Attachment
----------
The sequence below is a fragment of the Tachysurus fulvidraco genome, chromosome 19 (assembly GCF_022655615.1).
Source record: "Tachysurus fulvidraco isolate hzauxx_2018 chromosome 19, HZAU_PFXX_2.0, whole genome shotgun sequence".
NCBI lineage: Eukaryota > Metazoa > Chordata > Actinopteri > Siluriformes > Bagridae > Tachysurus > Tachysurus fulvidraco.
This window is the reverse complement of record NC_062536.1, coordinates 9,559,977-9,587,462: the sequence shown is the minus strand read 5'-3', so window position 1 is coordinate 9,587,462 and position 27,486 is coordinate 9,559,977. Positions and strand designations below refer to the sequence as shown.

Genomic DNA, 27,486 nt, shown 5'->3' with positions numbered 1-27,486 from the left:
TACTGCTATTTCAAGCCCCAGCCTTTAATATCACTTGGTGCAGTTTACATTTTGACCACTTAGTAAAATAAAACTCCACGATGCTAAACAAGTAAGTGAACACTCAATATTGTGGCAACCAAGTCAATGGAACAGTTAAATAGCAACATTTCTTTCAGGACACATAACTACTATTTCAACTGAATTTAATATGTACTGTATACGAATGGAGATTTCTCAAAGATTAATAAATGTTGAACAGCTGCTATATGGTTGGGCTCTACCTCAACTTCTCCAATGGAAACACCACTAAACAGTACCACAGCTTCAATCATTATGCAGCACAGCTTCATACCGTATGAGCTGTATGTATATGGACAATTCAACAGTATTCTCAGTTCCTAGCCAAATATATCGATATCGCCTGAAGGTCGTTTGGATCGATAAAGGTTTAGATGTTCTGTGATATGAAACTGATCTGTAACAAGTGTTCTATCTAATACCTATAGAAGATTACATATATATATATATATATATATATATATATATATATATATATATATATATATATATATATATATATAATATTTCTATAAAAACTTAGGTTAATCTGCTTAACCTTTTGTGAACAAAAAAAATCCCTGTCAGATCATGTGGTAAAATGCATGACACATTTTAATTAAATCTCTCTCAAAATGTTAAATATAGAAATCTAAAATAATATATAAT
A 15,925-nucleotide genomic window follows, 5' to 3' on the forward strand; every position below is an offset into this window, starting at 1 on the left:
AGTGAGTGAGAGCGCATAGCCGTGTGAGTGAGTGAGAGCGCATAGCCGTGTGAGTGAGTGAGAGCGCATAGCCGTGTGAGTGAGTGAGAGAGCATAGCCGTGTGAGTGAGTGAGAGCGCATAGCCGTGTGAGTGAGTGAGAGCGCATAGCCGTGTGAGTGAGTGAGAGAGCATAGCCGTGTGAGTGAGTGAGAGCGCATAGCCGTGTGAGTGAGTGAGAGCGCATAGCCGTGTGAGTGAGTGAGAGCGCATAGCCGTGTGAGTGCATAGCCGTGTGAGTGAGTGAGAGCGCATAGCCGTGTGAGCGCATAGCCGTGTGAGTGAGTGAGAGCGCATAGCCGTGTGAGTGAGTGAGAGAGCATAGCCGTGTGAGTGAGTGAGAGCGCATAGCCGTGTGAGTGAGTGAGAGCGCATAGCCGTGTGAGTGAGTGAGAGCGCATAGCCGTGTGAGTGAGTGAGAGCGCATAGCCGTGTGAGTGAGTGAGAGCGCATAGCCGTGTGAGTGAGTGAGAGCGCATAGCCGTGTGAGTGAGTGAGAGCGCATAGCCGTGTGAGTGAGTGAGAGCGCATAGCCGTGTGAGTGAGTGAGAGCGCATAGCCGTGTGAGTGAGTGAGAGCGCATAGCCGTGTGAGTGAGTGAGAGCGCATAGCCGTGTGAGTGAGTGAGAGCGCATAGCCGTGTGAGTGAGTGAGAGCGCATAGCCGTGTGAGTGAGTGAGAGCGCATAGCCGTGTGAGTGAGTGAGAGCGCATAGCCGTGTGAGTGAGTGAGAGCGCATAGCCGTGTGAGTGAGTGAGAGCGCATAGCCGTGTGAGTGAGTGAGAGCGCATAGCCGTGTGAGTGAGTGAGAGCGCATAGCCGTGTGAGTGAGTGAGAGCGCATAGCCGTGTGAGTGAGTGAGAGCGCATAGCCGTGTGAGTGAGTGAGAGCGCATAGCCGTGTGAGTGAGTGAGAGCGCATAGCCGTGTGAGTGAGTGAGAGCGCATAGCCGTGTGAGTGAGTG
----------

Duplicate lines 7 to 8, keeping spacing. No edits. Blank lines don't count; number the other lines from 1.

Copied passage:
A 15,925-nucleotide genomic window follows, 5' to 3' on the forward strand; every position below is an offset into this window, starting at 1 on the left:
AGTGAGTGAGAGCGCATAGCCGTGTGAGTGAGTGAGAGCGCATAGCCGTGTGAGTGAGTGAGAGCGCATAGCCGTGTGAGTGAGTGAGAGAGCATAGCCGTGTGAGTGAGTGAGAGCGCATAGCCGTGTGAGTGAGTGAGAGCGCATAGCCGTGTGAGTGAGTGAGAGAGCATAGCCGTGTGAGTGAGTGAGAGCGCATAGCCGTGTGAGTGAGTGAGAGCGCATAGCCGTGTGAGTGAGTGAGAGCGCATAGCCGTGTGAGTGCATAGCCGTGTGAGTGAGTGAGAGCGCATAGCCGTGTGAGCGCATAGCCGTGTGAGTGAGTGAGAGCGCATAGCCGTGTGAGTGAGTGAGAGAGCATAGCCGTGTGAGTGAGTGAGAGCGCATAGCCGTGTGAGTGAGTGAGAGCGCATAGCCGTGTGAGTGAGTGAGAGCGCATAGCCGTGTGAGTGAGTGAGAGCGCATAGCCGTGTGAGTGAGTGAGAGCGCATAGCCGTGTGAGTGAGTGAGAGCGCATAGCCGTGTGAGTGAGTGAGAGCGCATAGCCGTGTGAGTGAGTGAGAGCGCATAGCCGTGTGAGTGAGTGAGAGCGCATAGCCGTGTGAGTGAGTGAGAGCGCATAGCCGTGTGAGTGAGTGAGAGCGCATAGCCGTGTGAGTGAGTGAGAGCGCATAGCCGTGTGAGTGAGTGAGAGCGCATAGCCGTGTGAGTGAGTGAGAGCGCATAGCCGTGTGAGTGAGTGAGAGCGCATAGCCGTGTGAGTGAGTGAGAGCGCATAGCCGTGTGAGTGAGTGAGAGCGCATAGCCGTGTGAGTGAGTGAGAGCGCATAGCCGTGTGAGTGAGTGAGAGCGCATAGCCGTGTGAGTGAGTGAGAGCGCATAGCCGTGTGAGTGAGTGAGAGCGCATAGCCGTGTGAGTGAGTGAGAGCGCATAGCCGTGTGAGTGAGTGAGAGCGCATAGCCGTGTGAGTGAGTGAGAGCGCATAGCCGTGTGAGTGAGTG